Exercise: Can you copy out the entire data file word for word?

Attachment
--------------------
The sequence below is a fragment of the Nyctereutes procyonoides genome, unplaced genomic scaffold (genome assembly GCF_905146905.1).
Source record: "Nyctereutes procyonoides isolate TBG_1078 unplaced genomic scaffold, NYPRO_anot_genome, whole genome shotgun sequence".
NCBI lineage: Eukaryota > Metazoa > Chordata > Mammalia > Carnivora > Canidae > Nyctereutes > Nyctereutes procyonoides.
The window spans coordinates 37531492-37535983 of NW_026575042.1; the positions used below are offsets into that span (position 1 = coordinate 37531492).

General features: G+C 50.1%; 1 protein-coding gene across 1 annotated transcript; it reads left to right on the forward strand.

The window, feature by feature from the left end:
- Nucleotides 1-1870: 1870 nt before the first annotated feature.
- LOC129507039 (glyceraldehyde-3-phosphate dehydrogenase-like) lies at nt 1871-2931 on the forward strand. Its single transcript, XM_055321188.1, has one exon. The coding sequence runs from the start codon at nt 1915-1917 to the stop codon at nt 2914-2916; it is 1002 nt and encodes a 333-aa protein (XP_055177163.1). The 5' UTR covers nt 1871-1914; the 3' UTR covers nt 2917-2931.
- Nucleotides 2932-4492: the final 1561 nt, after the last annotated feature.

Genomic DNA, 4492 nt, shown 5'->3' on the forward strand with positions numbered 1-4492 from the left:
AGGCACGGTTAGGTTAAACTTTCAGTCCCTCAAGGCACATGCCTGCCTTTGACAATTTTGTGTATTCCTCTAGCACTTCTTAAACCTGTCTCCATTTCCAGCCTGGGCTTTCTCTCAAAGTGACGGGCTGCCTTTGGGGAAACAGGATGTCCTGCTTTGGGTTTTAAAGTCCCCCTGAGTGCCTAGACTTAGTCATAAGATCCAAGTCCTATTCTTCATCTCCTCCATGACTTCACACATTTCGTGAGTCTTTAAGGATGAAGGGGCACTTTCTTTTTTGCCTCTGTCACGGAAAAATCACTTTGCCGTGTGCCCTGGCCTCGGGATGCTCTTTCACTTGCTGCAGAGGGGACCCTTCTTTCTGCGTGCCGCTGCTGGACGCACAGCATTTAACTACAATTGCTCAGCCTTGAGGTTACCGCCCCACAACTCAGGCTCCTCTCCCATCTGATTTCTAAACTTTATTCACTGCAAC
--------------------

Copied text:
The sequence below is a fragment of the Nyctereutes procyonoides genome, unplaced genomic scaffold (genome assembly GCF_905146905.1).
Source record: "Nyctereutes procyonoides isolate TBG_1078 unplaced genomic scaffold, NYPRO_anot_genome, whole genome shotgun sequence".
NCBI lineage: Eukaryota > Metazoa > Chordata > Mammalia > Carnivora > Canidae > Nyctereutes > Nyctereutes procyonoides.
The window spans coordinates 37531492-37535983 of NW_026575042.1; the positions used below are offsets into that span (position 1 = coordinate 37531492).

General features: G+C 50.1%; 1 protein-coding gene across 1 annotated transcript; it reads left to right on the forward strand.

The window, feature by feature from the left end:
- Nucleotides 1-1870: 1870 nt before the first annotated feature.
- LOC129507039 (glyceraldehyde-3-phosphate dehydrogenase-like) lies at nt 1871-2931 on the forward strand. Its single transcript, XM_055321188.1, has one exon. The coding sequence runs from the start codon at nt 1915-1917 to the stop codon at nt 2914-2916; it is 1002 nt and encodes a 333-aa protein (XP_055177163.1). The 5' UTR covers nt 1871-1914; the 3' UTR covers nt 2917-2931.
- Nucleotides 2932-4492: the final 1561 nt, after the last annotated feature.

Genomic DNA, 4492 nt, shown 5'->3' on the forward strand with positions numbered 1-4492 from the left:
AGGCACGGTTAGGTTAAACTTTCAGTCCCTCAAGGCACATGCCTGCCTTTGACAATTTTGTGTATTCCTCTAGCACTTCTTAAACCTGTCTCCATTTCCAGCCTGGGCTTTCTCTCAAAGTGACGGGCTGCCTTTGGGGAAACAGGATGTCCTGCTTTGGGTTTTAAAGTCCCCCTGAGTGCCTAGACTTAGTCATAAGATCCAAGTCCTATTCTTCATCTCCTCCATGACTTCACACATTTCGTGAGTCTTTAAGGATGAAGGGGCACTTTCTTTTTTGCCTCTGTCACGGAAAAATCACTTTGCCGTGTGCCCTGGCCTCGGGATGCTCTTTCACTTGCTGCAGAGGGGACCCTTCTTTCTGCGTGCCGCTGCTGGACGCACAGCATTTAACTACAATTGCTCAGCCTTGAGGTTACCGCCCCACAACTCAGGCTCCTCTCCCATCTGATTTCTAAACTTTATTCACTGCAAC